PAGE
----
Senate Democrats held a hearing Wednesday in which students, parents, and others pushed for Congress to enact tougher gun control measures in order to help prevent school shootings and protect children from gun violence.
Since the shooting at Marjory Stoneman Douglas High School in Parkland, Fla., last month, Democratic lawmakers and others, including student activists, have been lobbying to restrict access to certain firearms and enact other measures to prevent similar mass shootings.
It’s far from certain, however, that Congress will get on board with those kinds of proposals. And Democrats told those providing comments at the hearing that while they deserved to be heard, the Republican majorities on Capitol Hill so far would not let them and other advocates speak at official hearings.
“Parkland represents the American Dream. Parkland is the last place where I’d expect something like this to happen,” said David Hogg, a Stoneman Douglas student and one of the most outspoken voices from the school in favor of gun control. (Hogg spoke at the hearing remotely.) “We have become so habituated to this kind of thing in the United States.”
Hogg listed several changes to federal policy on guns that he supported, including restoring funding for research on guns at the Centers for Disease Control and Prevention; universal background checks, which he called “just sensible gun reform"; and some kind of change to access to guns like the AR-15 used in the Parkland shooting, in order to “prevent these huge guns from getting into the hands of the wrong individuals.”
Others speaking to the lawmakers included those impacted by shootings at Sandy Hook Elementary in Newtown, Conn., in 2012, and at Virginia Tech in 2007. And Eva Jones, a high school student in Hood River, Ore., warned against focusing on school security as a solution, which she said would only turn schools into prisons: “I plan where I would hide in the case of a school shooting.”
Democatic senators at the hearing said they backed the advocates at the meeting and said they would push to bolster gun control.
“Congress has been complicit by its inaction” on gun violence, Sen. Richard Blumenthal of Connecticut said early in the hearing.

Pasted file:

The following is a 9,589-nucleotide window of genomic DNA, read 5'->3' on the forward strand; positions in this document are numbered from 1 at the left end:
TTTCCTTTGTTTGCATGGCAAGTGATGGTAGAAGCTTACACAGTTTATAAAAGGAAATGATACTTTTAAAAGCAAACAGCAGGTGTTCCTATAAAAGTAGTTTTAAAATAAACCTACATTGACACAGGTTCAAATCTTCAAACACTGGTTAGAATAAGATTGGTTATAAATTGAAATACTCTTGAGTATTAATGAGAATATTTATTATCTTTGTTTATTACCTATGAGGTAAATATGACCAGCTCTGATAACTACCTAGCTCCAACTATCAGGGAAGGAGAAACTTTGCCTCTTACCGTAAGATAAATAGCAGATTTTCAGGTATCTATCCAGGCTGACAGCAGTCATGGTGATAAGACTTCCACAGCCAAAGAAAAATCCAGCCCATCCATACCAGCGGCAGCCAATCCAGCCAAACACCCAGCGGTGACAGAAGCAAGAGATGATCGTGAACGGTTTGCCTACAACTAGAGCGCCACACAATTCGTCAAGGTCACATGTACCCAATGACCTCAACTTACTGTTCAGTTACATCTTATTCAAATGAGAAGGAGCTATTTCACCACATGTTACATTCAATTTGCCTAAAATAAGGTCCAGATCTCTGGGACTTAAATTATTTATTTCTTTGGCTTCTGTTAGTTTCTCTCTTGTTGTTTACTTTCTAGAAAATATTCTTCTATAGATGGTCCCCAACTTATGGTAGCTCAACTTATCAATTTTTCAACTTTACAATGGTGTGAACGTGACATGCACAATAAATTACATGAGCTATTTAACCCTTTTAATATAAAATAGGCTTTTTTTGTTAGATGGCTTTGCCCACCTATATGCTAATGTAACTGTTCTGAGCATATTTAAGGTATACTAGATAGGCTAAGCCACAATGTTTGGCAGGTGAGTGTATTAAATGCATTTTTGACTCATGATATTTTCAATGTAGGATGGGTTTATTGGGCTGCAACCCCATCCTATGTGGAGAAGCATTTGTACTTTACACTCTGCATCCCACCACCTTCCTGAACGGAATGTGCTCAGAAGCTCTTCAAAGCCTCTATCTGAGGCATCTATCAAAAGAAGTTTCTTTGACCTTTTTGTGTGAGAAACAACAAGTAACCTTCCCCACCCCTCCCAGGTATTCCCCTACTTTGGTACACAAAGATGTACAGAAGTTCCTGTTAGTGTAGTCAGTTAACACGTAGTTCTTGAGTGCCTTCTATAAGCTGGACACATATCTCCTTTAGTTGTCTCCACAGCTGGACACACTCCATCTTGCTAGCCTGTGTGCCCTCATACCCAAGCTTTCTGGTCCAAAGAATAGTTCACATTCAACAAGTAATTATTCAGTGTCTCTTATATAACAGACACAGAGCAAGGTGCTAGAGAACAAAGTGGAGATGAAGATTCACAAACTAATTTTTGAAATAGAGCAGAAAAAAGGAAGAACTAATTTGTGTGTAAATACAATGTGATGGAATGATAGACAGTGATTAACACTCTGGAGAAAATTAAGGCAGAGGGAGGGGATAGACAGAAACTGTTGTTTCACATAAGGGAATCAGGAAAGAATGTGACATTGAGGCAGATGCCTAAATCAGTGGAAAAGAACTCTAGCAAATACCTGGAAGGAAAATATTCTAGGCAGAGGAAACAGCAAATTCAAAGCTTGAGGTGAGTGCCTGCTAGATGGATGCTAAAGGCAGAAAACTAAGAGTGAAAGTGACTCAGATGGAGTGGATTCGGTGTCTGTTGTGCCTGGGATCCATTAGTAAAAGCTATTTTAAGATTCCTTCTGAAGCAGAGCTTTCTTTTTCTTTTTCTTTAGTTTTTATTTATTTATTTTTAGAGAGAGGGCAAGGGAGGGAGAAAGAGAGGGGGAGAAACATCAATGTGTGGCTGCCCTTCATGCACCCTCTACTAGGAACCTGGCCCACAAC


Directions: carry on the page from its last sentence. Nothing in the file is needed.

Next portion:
The hearing was hosted by the Democratic Policy and Communications Committee, which doesn’t have the power to officially consider or pass legislation.
Earlier in the day, U.S. Secretary of Education Betsy DeVos visited Stoneman Douglas to pay her respects to the school community. In remarks afterward to the press, DeVos said schools should have the option of arming well-trained school staff to protect students. She did not mention gun control.
State of Play in Congress
New gun-control legislation could face a very difficult if not impossible road to success in Congress, even though President Donald Trump has at times indicated support for some new restrictions on access to firearms. However, school safety legislation is getting a more favorable look from lawmakers. Trump has proposed arming teachers who have training with guns, and he also wants to “harden” schools to make them more secure against threats.
The GOP majority in Congress has focused on school safety since the Parkland shooting.
The Associated Press reported Tuesday that House Majority Leader Kevin McCarthy of California said that next week, his chamber will vote on the STOP School Violence Act. This bill aims to provide more training to educators and others about preventing violence in schools. It would also help develop anonymous reporting systems for students and others to report those they think might pose a danger to schools. And it would reauthorize the Community Oriented Policing Services Secure Our Schools grant program through fiscal 2028.
Sen. Orrin Hatch, R-Utah, has introduced his own version of the STOP School Violence Act, and it is similar to the House bill that shares its name.
And Sen. Lamar Alexander, R-Tenn., introduced a bill designed to encourage schools to spend more on school counselors and other preventive measures.
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